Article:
For the national tour, television and motion picture personality Ms. Hatcher portrays Sally Bowles. While she certainly isn't the worst choice for the eccentric nightclub entertainer, she also isn't the best. Miss Hatcher at least acceptably integrates herself into the overall artistic concept of the show, but her characterization is simply too one-dimensional to take full advantage of the mesmerizing desperate outrageousness Sally Bowles often exudes. Her vocal skills are most aesthetically pleasing when she sings softly and seductively rather than blaringly loud. Unfortunately, it seems that her greatest asset is her public visibility and her ability to sell tickets to the "average Joe on the street" while this show is on the road.

Mr. Holmes, as Clifford Bradshaw, bisexual love interest of Sally Bowles, does a credible and convincing job. Not quite sure what to make of the atmosphere in Berlin, we see him get swept into romance with Sally as well as into the hedonistic refuge of the Cabaret. When confronted with the growing influence of Nazism, Mr. Holmes projects the appropriate inner turmoil and concern for what is happening to the "marked" members of society. The audience can empathize with his Clifford as we genuinely feel his helplessness.

The Emcee as played by Mr. Butz has definitely moved from being more of a satanic clown to being more of a bad ass hip game playing party boy. Even if his hair is now blond, the Emcee of Mr. Butz retains most of the dark elements of the character. He's just a lot more fun, in a very lewd way. The only distraction of this kind of interpretation is that his Emcee sometimes seems to not quite fit into early 1930's Berlin, but I found that quite forgivable.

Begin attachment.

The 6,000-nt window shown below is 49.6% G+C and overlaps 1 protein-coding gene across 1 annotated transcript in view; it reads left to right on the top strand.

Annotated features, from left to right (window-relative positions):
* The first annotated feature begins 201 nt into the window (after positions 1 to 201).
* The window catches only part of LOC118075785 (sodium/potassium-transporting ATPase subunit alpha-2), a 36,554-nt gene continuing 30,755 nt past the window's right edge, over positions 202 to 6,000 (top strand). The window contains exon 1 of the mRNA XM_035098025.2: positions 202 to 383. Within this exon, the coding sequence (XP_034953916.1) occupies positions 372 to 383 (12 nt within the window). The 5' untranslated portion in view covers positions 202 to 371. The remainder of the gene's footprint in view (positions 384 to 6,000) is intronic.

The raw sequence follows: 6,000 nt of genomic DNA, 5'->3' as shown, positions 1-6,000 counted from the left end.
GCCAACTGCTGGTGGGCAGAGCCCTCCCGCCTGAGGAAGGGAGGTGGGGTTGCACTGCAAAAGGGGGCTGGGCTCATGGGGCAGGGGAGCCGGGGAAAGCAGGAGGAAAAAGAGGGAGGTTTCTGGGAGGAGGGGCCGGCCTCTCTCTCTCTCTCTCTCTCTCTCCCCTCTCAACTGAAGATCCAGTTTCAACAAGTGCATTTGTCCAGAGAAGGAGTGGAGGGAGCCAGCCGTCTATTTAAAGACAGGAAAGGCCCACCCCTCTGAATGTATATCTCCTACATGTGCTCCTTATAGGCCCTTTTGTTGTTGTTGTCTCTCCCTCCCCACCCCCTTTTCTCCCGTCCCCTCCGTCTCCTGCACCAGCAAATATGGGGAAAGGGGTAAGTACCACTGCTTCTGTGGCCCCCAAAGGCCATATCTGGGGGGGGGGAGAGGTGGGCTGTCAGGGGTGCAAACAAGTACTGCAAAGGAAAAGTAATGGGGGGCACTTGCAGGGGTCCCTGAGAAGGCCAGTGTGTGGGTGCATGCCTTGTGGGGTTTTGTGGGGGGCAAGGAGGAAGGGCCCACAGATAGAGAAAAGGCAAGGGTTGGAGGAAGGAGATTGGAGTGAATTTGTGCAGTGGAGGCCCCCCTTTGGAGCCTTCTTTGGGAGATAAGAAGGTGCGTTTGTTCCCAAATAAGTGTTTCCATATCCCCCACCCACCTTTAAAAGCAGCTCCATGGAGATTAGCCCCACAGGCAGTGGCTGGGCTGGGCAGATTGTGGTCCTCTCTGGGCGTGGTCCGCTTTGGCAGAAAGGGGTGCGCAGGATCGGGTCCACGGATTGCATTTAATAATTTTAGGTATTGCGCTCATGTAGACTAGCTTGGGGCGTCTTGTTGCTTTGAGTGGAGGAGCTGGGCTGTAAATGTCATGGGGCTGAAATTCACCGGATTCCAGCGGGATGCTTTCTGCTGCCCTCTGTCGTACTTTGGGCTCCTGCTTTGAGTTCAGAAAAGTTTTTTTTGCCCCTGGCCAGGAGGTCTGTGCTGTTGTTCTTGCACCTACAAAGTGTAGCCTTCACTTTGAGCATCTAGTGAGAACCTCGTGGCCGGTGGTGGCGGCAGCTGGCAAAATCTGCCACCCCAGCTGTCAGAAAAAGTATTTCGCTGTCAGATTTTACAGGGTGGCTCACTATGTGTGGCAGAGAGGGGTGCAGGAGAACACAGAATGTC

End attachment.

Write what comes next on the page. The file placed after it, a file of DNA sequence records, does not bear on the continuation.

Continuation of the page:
The true standout performance comes from Ms. Morick, as Fraulein Kost. She takes the supporting role of this lady of the night, partial to sailors, and shades it with such nuance that every moment she is on stage your eye is drawn to watching her. She has an equally lovely voice that enhances what is undeniably a remarkable and exquisite presentation.

Ms. Andres as the boarding house landlady Fraulein Schneider and Mr. Latessa as the Jewish Herr Schultz provide the right chemistry and characterization to admirably make their subplot believable, entertaining, interesting, and tense. Ms. Andres made me feel her pain of being caught between a rock and a hard place as she must decide whether or not to marry a Jew and be subject to possible persecution or end the relationship and remain safe, but alone.

The ensemble of this production is absolutely incredible. They are equally adept at helping to create the overall antics of the Kit Kat Klub as they are at providing the musical instrumentation for the show. The battered, worn, tired, and run of the mill look of many ensemble members really helps to emphasize the political indifference which made it possible for the Nazi party to come to power.

The set design by Mr. Brill allows for much freedom of movement and distinctly adds to the overall artistic concept. One of the most effective elements of this two tier cold metal monster is the large off-kilter frame on the second level. It serves as a sort of marquis in rot. Many of the characters observe and witness the action of the musical through this frame.

Cabaret is one Broadway in Boston theatrical experience that should not be missed. This is a revival that is markedly different from previous incarnations. With the emphasis on the bawdy sexual behaviors and the carefree mixing and matching of sexuality presented as part of the entertainment at the Kit Kat Klub, it is easy to see why someone would want to use this atmosphere as pure escapism rather than face the harsh realities of life. We can clearly understand how those drawn to such an escape suffer from a dulling of the senses and at the end of this spectacular production you too may feel a bit of guilt for having enjoyed it so much.


"Cabaret" (till 16 June)
COLONIAL THEATRE
106 Boylston Street, BOSTON
1(617)931-2787, PROVIDENCE, RHODE ISLAND
1(401)456-8090